Dorrigo Rainforest: Better Than Fern Gully

Crystal Falls Dorrigo

Dorrigo National Park is the first rainforest I ever visited. I expected something out of Fern Gully, with dripping vines, giant flowers, and squawking birds the likes of which I’d never seen anywhere else. Except maybe on a box of Froot Loops.

Dorrigo is more understated than the rainforest of my imagination. The only squawking birds were bush turkeys, who by the way will not hesitate to approach you in an aggressive manner. The few flowers I saw were small, but the vines were thick, climbing up tree trunks and looping wildly across the forest.

I have been to Dorrigo three times over the past decade, and every time I have been stunned by how beautiful it is.

Look at that blue line of the horizon: yep, that’s ocean.

Dorrigo is the cornerstone of the Waterfall Way, a 185km tourist drive connecting the inland city of Armidale to the Pacific Highway just south of Coffs Harbour. The National Park is a World Heritage Centre, representing the Gondwana Rainforests of Australia. When Pangaea broke up 220 million years ago, it created two supercontinents known as Gondwana and Laurasia. Gondwana contained what is now Australia, and it was covered with these rainforests.

Now, of course, they are few and far between. From above, it’s difficult to envision what lies within the rainforest. The Skywalk at the Dorrigo National Park gives views all the way to the ocean across the canopy, belying what is underneath.

Inside, it’s a different story.

Dorrigo National Park

Trees like the yellow carabeen grow to 40 meters high, supported by enormous buttresses at the forest floor.  With a base of 12 meters in circumference, forget about wrapping your arms around them.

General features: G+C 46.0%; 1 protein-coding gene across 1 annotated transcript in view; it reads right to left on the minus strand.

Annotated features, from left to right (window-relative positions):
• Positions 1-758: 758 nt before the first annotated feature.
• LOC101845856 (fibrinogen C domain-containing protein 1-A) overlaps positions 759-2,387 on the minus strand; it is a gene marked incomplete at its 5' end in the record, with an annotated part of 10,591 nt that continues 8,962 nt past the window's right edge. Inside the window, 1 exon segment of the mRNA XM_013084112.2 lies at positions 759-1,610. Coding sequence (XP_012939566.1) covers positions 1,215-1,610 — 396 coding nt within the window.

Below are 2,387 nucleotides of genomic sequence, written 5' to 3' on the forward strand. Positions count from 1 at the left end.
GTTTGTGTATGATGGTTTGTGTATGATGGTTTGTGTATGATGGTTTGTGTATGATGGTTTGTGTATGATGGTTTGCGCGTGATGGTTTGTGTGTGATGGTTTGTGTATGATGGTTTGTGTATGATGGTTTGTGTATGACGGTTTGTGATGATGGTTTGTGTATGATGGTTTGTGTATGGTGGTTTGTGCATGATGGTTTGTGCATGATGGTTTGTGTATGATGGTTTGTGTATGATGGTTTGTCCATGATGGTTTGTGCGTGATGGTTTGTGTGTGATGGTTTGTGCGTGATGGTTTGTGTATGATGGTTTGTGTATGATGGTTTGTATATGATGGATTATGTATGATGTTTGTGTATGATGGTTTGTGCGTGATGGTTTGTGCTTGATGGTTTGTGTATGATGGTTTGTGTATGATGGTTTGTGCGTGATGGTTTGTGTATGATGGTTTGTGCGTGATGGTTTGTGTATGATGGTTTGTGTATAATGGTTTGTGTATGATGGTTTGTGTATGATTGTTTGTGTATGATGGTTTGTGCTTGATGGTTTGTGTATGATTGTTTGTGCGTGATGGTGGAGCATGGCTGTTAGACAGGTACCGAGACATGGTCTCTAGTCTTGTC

Tree in Rainforest
Confession: I’m not sure if this is a pic of the yellow carabeen or not but it is magnificent.

From the Rainforest Centre you can follow the Wonga Walk circuit track, which takes you through the vegetation and past two waterfalls. According to the signs it is 5.8km long and takes approximately 2.5 hours to complete. Jared and I did it in 90 minutes, and that included countless photography stops, especially at the waterfalls.

I highly recommend the walk, because those waterfalls are worth it.

Crystal Shower Falls
The spectacular Crystal Shower Falls.

In the summer the falls are perfect for a swim; in the winter, well, they’re still pretty perfect. If swimming’s not your thing you can still duck behind the falls for a different angle.

A new suspension bridge traverses the valley in front of the waterfall, and it’s a great place to take pictures. This bridge is the kind of thing that your $2 entry donation pays for – do the right thing and pay it at the Rainforest Centre!

Bridge Crystal shower falls
Suspension bridges always freak me out but they are undeniably cool.

Tristania Falls isn’t quite as impressive as Crystal Shower, but that could be due to my waterfall fatigue. Of course they’re still ridiculously good looking.

Dorrigo waterfall
Still pretty sweet.

Dorrigo National Park is only one stop on the Waterfall Way; if you travel a couple of kilometres past the park into the town of Dorrigo, you’ll come to Dangar Falls. I believe the pronunciation is Dan-gar with a hard ‘g’ but I keep wanting to call it ‘Danger Falls.’

Dorrigo Waterfall Way
Dangar Falls AKA Danger Falls because if you jumped over the edge it’d be dangerous hehe.

We didn’t go any further along, much to the disappointment of the woman at the visitor’s center, who strongly encouraged us to go to Ebor Falls; instead, we turned back the way we came, stopping at Bellingen for lunch. For one day, it was enough, but I’ll always wonder what those other waterfalls look like in person.

In my head they still look a little bit like Fern Gully.

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